It is day one of the first semester at Yuexiu University in China and I feel rather wistful. While I am glad I am in Australia and happy with what I am doing, there is part of me that would like to be in China. I've been in contact with students and FT's over the last few days - which does make me think for of being there. Another time, perhaps.
One thing that I discovered is how the young people do not learn to cook - for a start they spend most weeks in the dormitory and live on a fare of canteen food (which is pretty good really), or take-away from the hundreds of stalls adjacent to the north or west gates of the camps - the little trolleys laden with food and fires to cook - appear late n the day and only depart after the last wave of students when classes finish at 9 pm. We do laugh that Chinese people are always eating.
When they go home for weekends or holidays mother or grandmother cooks in rather primitive kitchens - usually cramped and with few "modern" cooking facilities. But mostly they eat out.
When the two students were visiting recently they loved cooking classes we gave them. Not enough, but I've promised some cooking instructions. One thing I learned of course is that they do not have the facility to measure ingredients the way we do. No spoons, no cups, no kitchen scales, so I am creating recipes using measuring spoons and cups - I gave one of the students her own sets, so hope she can work out some of the recipes.
One of the foods that students buy is a flat bread. I found some recipes for Chinese Flat Bread, and I've created a recipe that can be done without worrying about scales. A cup helps. I ate this bread several times,but as someone who is not an egg lover, I'd rather the street vendors mix the egg in the batter, so that the ingredients were properly mixed and that a clump of egg yolk was not visible.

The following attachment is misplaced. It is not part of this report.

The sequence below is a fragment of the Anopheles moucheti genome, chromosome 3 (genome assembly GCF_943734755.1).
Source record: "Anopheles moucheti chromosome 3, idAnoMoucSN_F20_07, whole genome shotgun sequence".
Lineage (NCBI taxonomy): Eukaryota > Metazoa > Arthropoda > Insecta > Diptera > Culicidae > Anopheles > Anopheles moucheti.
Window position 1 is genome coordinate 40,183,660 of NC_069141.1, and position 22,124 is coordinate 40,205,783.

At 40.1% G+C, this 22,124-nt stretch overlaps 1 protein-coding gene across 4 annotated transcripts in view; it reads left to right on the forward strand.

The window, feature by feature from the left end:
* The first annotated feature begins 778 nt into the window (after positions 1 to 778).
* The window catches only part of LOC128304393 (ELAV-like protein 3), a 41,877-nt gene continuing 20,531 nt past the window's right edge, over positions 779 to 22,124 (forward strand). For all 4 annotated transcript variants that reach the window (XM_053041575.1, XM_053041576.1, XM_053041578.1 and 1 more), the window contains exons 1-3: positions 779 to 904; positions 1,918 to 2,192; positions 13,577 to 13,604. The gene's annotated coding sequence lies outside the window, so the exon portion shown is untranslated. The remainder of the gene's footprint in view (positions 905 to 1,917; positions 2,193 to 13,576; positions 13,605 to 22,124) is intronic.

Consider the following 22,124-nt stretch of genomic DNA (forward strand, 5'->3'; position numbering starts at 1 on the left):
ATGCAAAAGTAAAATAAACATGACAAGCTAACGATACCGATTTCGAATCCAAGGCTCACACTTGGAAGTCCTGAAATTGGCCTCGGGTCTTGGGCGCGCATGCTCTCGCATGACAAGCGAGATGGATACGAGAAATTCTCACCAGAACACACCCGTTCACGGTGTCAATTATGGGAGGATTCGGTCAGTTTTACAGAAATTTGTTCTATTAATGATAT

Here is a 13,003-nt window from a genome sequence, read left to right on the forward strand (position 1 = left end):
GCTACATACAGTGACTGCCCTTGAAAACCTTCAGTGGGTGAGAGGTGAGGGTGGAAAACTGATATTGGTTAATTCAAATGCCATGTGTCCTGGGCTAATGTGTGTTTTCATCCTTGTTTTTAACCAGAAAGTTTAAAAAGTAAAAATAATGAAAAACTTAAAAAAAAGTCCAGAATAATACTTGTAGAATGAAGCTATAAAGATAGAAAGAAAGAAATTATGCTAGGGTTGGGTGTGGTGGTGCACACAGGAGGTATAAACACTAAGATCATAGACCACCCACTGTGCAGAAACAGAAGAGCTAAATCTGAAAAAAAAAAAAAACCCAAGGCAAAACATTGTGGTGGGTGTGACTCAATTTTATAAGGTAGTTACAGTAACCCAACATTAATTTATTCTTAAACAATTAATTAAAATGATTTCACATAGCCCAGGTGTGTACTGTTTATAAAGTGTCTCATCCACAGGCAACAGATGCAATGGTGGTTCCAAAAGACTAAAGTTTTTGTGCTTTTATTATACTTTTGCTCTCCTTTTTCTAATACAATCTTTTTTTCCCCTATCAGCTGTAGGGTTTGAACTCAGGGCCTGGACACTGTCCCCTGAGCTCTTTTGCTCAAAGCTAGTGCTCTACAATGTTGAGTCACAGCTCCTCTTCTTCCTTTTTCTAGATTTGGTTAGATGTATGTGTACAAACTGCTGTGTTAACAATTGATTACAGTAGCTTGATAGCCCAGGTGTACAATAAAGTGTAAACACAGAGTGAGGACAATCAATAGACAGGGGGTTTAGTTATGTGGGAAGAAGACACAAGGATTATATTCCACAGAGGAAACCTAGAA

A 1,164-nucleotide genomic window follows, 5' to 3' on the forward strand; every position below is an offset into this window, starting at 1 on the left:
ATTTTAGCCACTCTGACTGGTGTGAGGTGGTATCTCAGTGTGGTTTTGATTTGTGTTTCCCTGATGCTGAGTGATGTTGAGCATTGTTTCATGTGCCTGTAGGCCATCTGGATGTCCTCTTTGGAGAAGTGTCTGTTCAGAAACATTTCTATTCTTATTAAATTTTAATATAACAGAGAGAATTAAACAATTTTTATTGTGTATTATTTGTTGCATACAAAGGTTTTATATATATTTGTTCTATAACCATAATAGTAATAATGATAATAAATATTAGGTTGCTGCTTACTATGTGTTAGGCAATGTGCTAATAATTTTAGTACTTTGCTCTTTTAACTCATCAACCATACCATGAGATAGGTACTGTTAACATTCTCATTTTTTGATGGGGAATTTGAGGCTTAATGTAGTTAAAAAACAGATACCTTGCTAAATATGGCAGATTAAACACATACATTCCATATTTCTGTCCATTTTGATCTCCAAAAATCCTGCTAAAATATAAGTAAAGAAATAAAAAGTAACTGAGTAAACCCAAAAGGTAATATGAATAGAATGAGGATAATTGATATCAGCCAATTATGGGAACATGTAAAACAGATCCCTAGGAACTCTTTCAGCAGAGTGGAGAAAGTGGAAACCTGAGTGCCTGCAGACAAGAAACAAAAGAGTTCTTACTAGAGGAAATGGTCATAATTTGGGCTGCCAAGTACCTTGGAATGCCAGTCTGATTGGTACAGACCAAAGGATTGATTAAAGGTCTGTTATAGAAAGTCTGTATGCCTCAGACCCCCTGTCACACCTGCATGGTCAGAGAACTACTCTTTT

What do you need to make it?
A cup or container that holds about 250 mls.
flour (plain flour is best) - you will need about 1 1/4 cups.
some shallot or other green onion leaf, chopped fairly finely (about a quarter of a cup full)
2 eggs (whip them up in a bowl until they are mixed well - a whisk, chopsticks or other beater work well)
a cup of water (use drinking grade water)
Oil (I like to use olive oil)
Salt (I like to use very little - a couple of pinches of salt)
Pan for cooking
Stove or fire
Add the flour, onion, oil and salt to the beaten egg, and mix until it is a smooth paste. Heat the pan and put two spoonfuls into the pan and spread it using the wooden spoon. When the bottom side is golden brown, turn it over and cook the other side.
You will have enough mixture to make several flat breads.
Clean up all your cooking utensils.
I'd be interested if anyone tries it. Can you think of any other variations?